WASHINGTON (AP) — More than two trillion tons of land
ice in Greenland, Antarctica and Alaska have melted since 2003,
according to new NASA satellite data that show the latest signs of what
scientists say is global warming.
Andrew Mayeda & Randy Boswell, Ottawa Citizen, August 16, 2008, A14
'Use it or lose it."
the day that Stephen Harper uttered the expression that is now
synonymous with his approach to the Arctic, Dec. 22, 2005, the federal
election had yet to seriously capture the attention of voters, and it
was far from clear that Mr. Harper would defeat Paul Martin to become
Canada's next prime minister.
in front of a giant map of Canada at a hotel in Winnipeg, Mr. Harper
announced an ambitious plan to bulk up the country's military presence
in the Arctic, including the purchase of three new armed icebreakers.
The plan was expensive, but it would send a clear message to the world
that Canada intended to protect its Arctic sovereignty.
don't defend national sovereignty with flags, cheap election rhetoric
and advertising campaigns," Mr. Harper said then. "You need forces on
the ground, ships in the sea and proper surveillance."
How losing a Canadian satellite to the US would be like losing our eyes on the North
Michael Byers, The Walrus Magazine, June 2008
Stephen Harper boldly claims to be
“passionately committed to protecting and defending” the North. “Canada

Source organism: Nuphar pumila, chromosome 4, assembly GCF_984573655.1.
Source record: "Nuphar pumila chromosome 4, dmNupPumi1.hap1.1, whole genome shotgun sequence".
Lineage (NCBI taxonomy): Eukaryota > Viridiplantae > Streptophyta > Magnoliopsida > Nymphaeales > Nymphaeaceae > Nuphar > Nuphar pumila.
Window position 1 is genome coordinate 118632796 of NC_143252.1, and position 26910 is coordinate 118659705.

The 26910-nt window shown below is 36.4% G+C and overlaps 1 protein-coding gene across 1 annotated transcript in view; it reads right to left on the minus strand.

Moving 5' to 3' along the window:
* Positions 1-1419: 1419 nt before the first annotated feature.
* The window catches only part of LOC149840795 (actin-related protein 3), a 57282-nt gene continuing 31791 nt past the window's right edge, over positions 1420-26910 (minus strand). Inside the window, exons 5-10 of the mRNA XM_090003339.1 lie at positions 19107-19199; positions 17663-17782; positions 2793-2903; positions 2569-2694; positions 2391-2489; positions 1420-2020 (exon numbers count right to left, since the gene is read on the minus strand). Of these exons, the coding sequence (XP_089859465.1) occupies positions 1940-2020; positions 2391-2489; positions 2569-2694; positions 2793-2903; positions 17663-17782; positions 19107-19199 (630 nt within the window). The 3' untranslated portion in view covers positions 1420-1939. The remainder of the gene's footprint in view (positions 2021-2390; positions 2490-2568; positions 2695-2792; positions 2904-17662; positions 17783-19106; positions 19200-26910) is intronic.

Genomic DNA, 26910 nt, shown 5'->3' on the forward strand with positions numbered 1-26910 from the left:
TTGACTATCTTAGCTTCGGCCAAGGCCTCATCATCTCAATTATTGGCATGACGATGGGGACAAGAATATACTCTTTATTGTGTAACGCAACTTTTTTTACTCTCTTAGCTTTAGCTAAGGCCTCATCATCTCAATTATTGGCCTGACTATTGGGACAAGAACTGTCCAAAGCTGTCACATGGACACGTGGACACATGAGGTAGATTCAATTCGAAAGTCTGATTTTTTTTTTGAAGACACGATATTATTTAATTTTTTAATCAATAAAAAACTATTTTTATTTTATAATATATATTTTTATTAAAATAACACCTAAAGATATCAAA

has a choice when it comes to defending our sovereignty over the
Arctic. We either use it or lose it,” he says. “Make no mistake; this
government intends to use it.”
The prime minister certainly talks the talk. He’s challenged US
Ambassador David Wilkins over the status of the Northwest Passage, and
promised a deepwater port, a cold weather training centre, and up to
eight ice-strengthened patrol vessels for the Canadian Forces. He’s
even promised a $720-million icebreaker for the Canadian coast guard.
Just the same, it’s easy to publicly berate a foreign emissary for
electoral purposes; the port and buildings for the training centre
already exist, and the shipbuilding contracts are not yet signed.
Perhaps a clearer indication of Harper’s commitment to Arctic
sovereignty lies in the government’s dealings with MacDonald, Dettwiler
and Associates Ltd. of Richmond, BC. ...